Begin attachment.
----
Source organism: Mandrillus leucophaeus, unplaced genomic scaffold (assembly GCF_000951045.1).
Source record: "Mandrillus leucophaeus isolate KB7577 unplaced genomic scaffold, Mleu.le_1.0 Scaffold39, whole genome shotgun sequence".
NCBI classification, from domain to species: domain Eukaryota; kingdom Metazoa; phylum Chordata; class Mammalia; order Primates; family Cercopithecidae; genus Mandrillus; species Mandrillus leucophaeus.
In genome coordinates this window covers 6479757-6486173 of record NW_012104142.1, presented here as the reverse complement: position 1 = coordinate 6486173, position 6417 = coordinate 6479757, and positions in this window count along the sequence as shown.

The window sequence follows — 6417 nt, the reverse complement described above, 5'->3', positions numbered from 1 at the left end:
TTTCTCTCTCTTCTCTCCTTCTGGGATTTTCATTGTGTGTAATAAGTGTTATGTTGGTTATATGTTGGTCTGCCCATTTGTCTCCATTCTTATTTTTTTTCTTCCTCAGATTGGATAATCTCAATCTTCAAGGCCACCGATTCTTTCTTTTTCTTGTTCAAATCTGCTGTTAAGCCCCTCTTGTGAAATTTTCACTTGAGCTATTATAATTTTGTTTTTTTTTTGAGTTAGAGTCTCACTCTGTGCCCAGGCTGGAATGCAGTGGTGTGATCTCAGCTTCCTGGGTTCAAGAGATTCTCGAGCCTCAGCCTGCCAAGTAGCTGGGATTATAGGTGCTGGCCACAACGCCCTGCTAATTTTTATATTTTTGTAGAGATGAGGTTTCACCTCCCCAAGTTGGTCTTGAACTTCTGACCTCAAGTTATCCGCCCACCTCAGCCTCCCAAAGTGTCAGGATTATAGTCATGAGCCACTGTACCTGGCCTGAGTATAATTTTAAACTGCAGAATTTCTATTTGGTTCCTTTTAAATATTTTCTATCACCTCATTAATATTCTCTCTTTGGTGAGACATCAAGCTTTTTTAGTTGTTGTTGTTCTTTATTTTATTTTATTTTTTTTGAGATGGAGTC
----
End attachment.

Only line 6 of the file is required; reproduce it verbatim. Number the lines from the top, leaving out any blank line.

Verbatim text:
TTTCTCTCTCTTCTCTCCTTCTGGGATTTTCATTGTGTGTAATAAGTGTTATGTTGGTTATATGTTGGTCTGCCCATTTGTCTCCATTCTTATTTTTTTTCTTCCTCAGATTGGATAATCTCAATCTTCAAGGCCACCGATTCTTTCTTTTTCTTGTTCAAATCTGCTGTTAAGCCCCTCTTGTGAAATTTTCACTTGAGCTATTATAATTTTGTTTTTTTTTTGAGTTAGAGTCTCACTCTGTGCCCAGGCTGGAATGCAGTGGTGTGATCTCAGCTTCCTGGGTTCAAGAGATTCTCGAGCCTCAGCCTGCCAAGTAGCTGGGATTATAGGTGCTGGCCACAACGCCCTGCTAATTTTTATATTTTTGTAGAGATGAGGTTTCACCTCCCCAAGTTGGTCTTGAACTTCTGACCTCAAGTTATCCGCCCACCTCAGCCTCCCAAAGTGTCAGGATTATAGTCATGAGCCACTGTACCTGGCCTGAGTATAATTTTAAACTGCAGAATTTCTATTTGGTTCCTTTTAAATATTTTCTATCACCTCATTAATATTCTCTCTTTGGTGAGACATCAAGCTTTTTTAGTTGTTGTTGTTCTTTATTTTATTTTATTTTTTTTGAGATGGAGTC